Future challenges that we face as a nation such as the growing need to optimize agricultural output and management of extreme weather conditions will demand armies of imaginative scientists and engineers, equipped with a robust understanding of the ways in which scientific and computational knowledge converge to enhance problem solving. Many of these future scientists and engineers are currently children. The goal of this project is to investigate best ways to prepare the youth to confront future science and engineering problems. A team of educational researchers, science teachers, and scientists will investigate the design of educational digital environments to promote engagement, interest, and learning in computation and science. Middle school aged learners will be presented with science problems inspired by real-world challenges that are hard to solve and particularly suited to computational solutions with creative thinking skills. Learners will be immersed in a “sandbox” virtual environment that encourages experimentation, creativity, and collaboration. By challenging learners in novel ways, the project seeks to provide learners a glimpse of the complexities of the natural world and the opportunities that lie ahead for creativity in Science, Technology, Engineering, and Math (STEM). This project is funded by the STEM + Computing (STEM+C) program that supports research and development to understand the integration of computing and computational thinking in STEM teaching and learning to prepare the current and future workforce.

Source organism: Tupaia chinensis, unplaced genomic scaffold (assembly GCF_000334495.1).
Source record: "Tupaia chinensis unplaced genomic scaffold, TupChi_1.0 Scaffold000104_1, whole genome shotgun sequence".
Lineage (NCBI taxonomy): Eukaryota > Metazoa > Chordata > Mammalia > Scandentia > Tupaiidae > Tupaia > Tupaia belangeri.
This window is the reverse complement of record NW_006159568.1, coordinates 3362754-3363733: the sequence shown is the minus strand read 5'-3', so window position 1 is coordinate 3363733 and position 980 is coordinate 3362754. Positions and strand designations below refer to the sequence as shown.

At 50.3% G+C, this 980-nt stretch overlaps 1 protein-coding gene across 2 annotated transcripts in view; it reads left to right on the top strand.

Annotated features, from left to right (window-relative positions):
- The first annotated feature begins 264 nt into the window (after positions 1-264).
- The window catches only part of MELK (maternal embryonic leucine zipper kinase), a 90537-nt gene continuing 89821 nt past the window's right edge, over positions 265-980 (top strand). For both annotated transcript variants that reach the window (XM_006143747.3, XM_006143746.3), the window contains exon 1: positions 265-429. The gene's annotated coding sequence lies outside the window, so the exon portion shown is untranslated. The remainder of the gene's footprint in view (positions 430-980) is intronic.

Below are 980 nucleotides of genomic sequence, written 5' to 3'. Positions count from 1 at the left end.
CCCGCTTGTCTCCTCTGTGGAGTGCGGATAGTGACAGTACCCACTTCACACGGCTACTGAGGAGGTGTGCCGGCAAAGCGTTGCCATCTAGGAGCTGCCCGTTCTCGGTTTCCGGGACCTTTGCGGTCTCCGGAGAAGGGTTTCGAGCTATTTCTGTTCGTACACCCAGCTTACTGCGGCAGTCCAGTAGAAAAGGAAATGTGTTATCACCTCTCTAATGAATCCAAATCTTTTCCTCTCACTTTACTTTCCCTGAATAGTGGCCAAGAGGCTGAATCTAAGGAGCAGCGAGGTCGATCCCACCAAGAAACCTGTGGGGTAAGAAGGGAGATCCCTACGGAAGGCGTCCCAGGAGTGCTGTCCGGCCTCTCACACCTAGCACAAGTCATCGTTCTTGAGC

Researchers will investigate the design of virtual scenarios and their efficacy for (1) enabling and promoting the simultaneous learning of science and computational thinking, (2) triggering interest in STEM, and (3) encouraging innovation and creativity in solving relevant and futuristic problems. Scenarios will draw from a range of different areas of STEM, including biology, ecology, agriculture, and civil engineering. Each scenario will first undergo two iterations with small groups of learners, followed by a larger scale evaluation at the end of the project focusing on the entire set of scenarios and interconnections between them. Science and computer science teachers at WCA as well as project scientific advisors will provide guidance and input at all stages focusing on key aspects of the scenarios, including fidelity of the underlying simulation models and fine-tuning the right level of difficulty. To assess computational thinking skills, relevant scientific knowledge, and interest, a mixed methods approach will be adopted. Specifically, learners will complete short surveys, knowledge assessments, and be interviewed during and after the intervention. Log file data from the simulation will allow researchers to investigate relevant learner behaviors such as what revisions learners make to their solutions and how often they experiment with different techniques. To assess creativity, researchers will identify novel aspects of solutions and scientific advisors on the project will rate different solutions for innovative potential. Participants will be invited to create showcases and capture video of their solutions for sharing with friends, family, and the public. By measuring changes in knowledge, interest, and use of a wide range of techniques throughout the experiences, research will reveal whether and to what extent the scenarios engage learners and pinpoint specific scenario properties and features that are most influential. These outcomes will lead to advancement in knowledge in best practices for informal learning. They will also inform future designs of educational simulations that foster STEM learning and better prepare learners to address critical challenges that lie ahead for the United States.